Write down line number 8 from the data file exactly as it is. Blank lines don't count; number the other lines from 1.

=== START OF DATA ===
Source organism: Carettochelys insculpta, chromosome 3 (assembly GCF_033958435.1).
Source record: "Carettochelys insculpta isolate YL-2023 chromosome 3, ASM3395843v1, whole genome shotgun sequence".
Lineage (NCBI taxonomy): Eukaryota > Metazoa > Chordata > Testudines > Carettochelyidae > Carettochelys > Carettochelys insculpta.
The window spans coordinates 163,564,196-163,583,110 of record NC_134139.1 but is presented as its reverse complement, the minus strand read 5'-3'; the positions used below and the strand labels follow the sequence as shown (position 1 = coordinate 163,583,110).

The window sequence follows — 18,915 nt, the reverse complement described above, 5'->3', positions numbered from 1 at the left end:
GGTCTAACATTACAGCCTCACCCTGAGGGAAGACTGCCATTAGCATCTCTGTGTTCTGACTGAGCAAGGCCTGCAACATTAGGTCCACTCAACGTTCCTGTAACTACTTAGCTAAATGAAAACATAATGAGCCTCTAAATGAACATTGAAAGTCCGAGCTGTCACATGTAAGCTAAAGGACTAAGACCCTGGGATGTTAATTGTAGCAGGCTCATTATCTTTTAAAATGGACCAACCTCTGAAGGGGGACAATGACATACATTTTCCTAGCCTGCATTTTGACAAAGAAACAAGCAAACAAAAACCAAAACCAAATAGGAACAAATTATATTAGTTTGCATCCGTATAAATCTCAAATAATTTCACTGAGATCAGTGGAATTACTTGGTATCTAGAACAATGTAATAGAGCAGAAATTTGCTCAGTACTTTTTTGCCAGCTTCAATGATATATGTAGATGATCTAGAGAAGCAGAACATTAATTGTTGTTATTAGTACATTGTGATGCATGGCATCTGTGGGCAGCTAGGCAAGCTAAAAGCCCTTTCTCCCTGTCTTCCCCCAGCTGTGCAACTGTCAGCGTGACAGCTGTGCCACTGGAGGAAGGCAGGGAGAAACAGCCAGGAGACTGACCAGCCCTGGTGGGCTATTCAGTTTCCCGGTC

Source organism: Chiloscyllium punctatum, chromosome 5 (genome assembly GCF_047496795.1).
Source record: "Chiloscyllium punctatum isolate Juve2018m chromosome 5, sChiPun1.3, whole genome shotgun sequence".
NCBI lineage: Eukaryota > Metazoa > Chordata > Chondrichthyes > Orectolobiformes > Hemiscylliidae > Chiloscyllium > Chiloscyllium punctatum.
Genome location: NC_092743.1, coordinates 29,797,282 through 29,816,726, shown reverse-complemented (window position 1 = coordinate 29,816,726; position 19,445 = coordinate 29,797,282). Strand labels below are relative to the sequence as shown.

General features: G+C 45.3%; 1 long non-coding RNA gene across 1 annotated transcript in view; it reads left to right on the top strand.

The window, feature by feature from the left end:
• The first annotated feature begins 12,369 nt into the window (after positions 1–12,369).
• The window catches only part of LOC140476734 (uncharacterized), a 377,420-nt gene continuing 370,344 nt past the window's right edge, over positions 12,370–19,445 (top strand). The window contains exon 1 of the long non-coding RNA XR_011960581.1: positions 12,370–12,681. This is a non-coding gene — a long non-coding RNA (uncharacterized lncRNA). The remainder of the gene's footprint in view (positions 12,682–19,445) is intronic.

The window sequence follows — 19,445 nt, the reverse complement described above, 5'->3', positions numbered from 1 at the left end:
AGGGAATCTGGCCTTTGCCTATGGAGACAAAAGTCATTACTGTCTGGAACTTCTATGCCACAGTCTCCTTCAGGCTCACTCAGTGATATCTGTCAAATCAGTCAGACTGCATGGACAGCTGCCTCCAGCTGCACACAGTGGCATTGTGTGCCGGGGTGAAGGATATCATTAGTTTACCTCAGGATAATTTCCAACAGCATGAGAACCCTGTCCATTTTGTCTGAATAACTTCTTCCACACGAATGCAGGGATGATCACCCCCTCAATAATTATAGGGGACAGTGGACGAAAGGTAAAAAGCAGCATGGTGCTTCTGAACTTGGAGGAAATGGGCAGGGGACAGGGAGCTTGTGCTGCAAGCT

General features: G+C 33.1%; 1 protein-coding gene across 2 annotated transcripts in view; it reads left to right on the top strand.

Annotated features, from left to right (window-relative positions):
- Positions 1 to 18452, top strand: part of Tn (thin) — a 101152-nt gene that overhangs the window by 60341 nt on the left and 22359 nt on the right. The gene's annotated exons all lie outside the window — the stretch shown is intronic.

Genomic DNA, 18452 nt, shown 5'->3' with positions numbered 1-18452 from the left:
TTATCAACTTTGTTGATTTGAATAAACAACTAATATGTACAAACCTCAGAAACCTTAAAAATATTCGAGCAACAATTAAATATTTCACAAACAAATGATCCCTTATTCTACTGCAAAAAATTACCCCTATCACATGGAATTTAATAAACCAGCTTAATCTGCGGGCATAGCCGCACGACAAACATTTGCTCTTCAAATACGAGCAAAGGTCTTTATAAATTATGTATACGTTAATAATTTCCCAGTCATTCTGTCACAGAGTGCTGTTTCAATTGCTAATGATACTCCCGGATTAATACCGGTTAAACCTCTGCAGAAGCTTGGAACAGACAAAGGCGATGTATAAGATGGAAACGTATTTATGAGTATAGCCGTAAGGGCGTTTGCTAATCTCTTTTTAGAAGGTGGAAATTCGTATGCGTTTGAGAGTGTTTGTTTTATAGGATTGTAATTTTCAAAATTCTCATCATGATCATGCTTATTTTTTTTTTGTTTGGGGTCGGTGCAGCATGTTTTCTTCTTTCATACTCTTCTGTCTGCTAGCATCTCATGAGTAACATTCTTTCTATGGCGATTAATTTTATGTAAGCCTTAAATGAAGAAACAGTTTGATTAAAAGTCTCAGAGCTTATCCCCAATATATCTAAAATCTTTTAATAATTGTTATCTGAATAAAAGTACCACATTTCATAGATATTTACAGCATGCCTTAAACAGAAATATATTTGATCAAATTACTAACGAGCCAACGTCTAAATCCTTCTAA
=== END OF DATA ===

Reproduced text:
Source record: "Chiloscyllium punctatum isolate Juve2018m chromosome 5, sChiPun1.3, whole genome shotgun sequence".